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Saint Peter or Peter the Apostle (c. 1-64 CE), along with his brother Andrew, was the first disciple recruited by Jesus (Mk. 1:16-18), the same passage from the Skeptics Annotated Bible. He was present at many of the more significant events mentioned in the Gospels and was a central character in Acts of the Apostles. Traditionally he was the first pope. About the only thing that can be said for certain about Peter, however, is that Paul mentioned God appointing him to preach to the Jews (Gal. 2:7-8), the same passage from the Skeptics Annotated Bible.
Leader of the apostlesEdit
In addition to his presence at key events, several specific statements made in the Bible are identified as indicating Peter's leadership role.
In Matthew 16:18-19 ), the same passage from the Skeptics Annotated Bible. Jesus seems to indicate he will give responsibility of his future church to Peter. However, there are reasons to believe these verses were an interpolation (later addition). Well the Roman Catholics would want to justify to position of their Pope wouldn't they?
As further evidence of Peter's right to lead it is noted he is the only apostle to enter Jesus' empty tomb in Luke 24:12, the same passage from the Skeptics Annotated Bible. This verse is omitted, considered interpolated, by Revised Standard Version and other translations. Well the women were the first to witness the empty tomb. Does that mean that the Roman Catholic Church should choose a devout sexually frustrated nun to be a lady pope instead of choosing a man as pope? See Pope Joan. Peter is the first to witness the resurrection appearance in Luke (24:33-34), ]), the same passage from the Skeptics Annotated Bible. and 1 Corinthians (15:5), the same passage from the Skeptics Annotated Bible. It has been suggested that these verses were also interpolated.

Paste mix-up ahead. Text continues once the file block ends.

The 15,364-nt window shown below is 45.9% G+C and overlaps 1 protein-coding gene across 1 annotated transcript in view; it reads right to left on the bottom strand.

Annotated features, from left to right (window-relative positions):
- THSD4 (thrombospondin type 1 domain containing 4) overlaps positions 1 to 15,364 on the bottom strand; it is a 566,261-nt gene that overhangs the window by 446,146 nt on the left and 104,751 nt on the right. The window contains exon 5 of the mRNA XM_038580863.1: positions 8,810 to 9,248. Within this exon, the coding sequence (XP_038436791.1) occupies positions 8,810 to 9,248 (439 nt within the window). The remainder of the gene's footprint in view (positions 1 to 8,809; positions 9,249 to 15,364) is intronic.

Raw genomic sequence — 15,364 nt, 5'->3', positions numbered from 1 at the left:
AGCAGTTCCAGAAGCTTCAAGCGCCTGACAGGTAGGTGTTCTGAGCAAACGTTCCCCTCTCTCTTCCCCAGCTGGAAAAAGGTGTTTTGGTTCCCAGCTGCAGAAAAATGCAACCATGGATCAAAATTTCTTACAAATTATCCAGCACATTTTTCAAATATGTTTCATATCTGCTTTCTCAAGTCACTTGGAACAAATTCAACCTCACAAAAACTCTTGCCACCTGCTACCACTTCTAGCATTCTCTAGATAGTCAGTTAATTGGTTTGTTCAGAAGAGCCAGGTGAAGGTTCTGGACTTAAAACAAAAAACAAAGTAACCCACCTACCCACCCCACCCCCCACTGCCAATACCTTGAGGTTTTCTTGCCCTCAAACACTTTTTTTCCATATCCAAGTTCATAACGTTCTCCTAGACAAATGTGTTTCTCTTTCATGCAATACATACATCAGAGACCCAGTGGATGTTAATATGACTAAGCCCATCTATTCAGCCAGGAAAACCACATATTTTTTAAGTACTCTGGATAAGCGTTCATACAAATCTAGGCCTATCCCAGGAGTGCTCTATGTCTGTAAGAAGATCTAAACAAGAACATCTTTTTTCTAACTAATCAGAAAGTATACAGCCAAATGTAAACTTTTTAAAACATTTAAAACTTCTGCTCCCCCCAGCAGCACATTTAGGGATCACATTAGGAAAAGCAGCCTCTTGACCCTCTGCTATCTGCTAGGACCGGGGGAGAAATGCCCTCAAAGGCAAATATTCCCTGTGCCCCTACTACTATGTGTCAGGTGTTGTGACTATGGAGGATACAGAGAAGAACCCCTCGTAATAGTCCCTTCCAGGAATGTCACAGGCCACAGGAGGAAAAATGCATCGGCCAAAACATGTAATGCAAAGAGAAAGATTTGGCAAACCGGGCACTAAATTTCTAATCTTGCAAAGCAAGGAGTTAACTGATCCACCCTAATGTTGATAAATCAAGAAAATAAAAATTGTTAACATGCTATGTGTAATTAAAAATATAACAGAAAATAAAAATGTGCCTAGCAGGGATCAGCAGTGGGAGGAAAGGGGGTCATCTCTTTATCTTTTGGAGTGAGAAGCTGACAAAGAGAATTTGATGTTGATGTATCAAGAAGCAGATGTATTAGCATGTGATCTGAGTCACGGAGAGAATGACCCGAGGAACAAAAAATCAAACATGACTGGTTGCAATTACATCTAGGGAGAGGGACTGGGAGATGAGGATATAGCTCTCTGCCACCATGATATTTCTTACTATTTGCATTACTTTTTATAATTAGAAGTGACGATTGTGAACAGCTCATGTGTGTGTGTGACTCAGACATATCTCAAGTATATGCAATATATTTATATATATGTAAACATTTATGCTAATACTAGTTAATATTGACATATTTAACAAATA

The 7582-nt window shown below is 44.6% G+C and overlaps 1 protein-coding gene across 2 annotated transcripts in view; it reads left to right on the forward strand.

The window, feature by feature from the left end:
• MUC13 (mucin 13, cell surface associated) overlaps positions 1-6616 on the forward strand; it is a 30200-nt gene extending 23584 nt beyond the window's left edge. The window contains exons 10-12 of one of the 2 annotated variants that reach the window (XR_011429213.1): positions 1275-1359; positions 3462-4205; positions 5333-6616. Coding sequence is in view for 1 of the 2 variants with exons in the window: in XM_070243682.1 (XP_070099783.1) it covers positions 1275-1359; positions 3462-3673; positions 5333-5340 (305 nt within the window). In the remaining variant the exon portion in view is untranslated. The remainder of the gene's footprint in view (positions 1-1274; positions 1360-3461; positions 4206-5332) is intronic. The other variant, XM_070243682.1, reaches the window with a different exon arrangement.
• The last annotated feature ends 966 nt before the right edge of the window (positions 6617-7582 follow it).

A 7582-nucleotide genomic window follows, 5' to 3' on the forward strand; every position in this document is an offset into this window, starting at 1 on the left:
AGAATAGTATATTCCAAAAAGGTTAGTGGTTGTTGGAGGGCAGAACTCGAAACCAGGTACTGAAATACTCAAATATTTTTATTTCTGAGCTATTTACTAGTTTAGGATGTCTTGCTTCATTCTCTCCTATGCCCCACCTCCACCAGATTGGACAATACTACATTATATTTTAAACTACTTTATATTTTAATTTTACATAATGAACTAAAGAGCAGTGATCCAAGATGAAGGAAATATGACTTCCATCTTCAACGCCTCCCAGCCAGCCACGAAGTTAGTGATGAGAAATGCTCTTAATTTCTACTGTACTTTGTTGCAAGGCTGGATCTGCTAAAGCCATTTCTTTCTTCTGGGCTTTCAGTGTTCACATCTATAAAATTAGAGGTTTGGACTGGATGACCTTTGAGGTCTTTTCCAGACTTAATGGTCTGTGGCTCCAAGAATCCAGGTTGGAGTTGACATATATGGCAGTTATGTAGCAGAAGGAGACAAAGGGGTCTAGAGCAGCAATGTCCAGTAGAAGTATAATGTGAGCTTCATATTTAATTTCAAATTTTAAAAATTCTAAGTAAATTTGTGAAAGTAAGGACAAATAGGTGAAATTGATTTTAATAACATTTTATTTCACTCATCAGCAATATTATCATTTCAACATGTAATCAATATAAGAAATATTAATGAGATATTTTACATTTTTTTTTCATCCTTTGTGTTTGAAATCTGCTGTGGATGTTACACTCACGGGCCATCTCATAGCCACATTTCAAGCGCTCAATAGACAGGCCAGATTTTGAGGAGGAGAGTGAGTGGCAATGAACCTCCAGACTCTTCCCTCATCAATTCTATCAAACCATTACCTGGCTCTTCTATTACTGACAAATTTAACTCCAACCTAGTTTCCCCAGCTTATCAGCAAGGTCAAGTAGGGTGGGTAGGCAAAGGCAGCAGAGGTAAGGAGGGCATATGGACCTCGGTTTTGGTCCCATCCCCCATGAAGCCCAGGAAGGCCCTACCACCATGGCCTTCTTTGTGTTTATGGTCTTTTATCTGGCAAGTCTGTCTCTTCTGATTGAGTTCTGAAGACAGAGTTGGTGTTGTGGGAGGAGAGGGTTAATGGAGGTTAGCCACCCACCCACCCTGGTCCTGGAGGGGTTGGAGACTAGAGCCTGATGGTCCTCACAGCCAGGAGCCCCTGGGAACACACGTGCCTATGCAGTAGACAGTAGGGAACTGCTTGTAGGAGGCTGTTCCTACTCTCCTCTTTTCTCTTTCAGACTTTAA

In John 21:15-17, ]), the same passage from the Skeptics Annotated Bible. Jesus tells Peter to "feed my sheep," a statement that has been interpreted as a request that Peter take responsibility for Jesus' followers. However, since this chapter is a later addition this statement cannot be considered historical.
The notion of the primacy of Peter is not based on evidence. In fact it would seem to contradict other statements made by Jesus in the Bible. For example Mark 9:35 states, regarding Jesus, "And he sat down, and called the twelve, and saith unto them, If any man desire to be first, the same shall be last of all, and servant of all." (KJV)
The primacy of Peter is essential to the claim of superiority by the Church of Rome.
Traditionally Peter was the first Bishop of Rome, from about 30 or 53 CE (depending on the source) until his death, and thus the first pope. 2nd Century church historians assert that Peter had a hand in the founding of the church in Rome, although these statements are far from proclaiming Peter the bishop. The first references to Peter as the actual bishop might be in varied works of Saint Jerome in the late 4th Century.
However, consider that, despite allegedly holding the title of bishop in Rome, Peter is not mentioned once in Paul's canonical letter to the Romans and especially in Chapter 16, the same passage from the Skeptics Annotated Bible. which lists many people associated with the church there. In addition there is good evidence that there was no position of bishop in the Christian Church until well into the second century.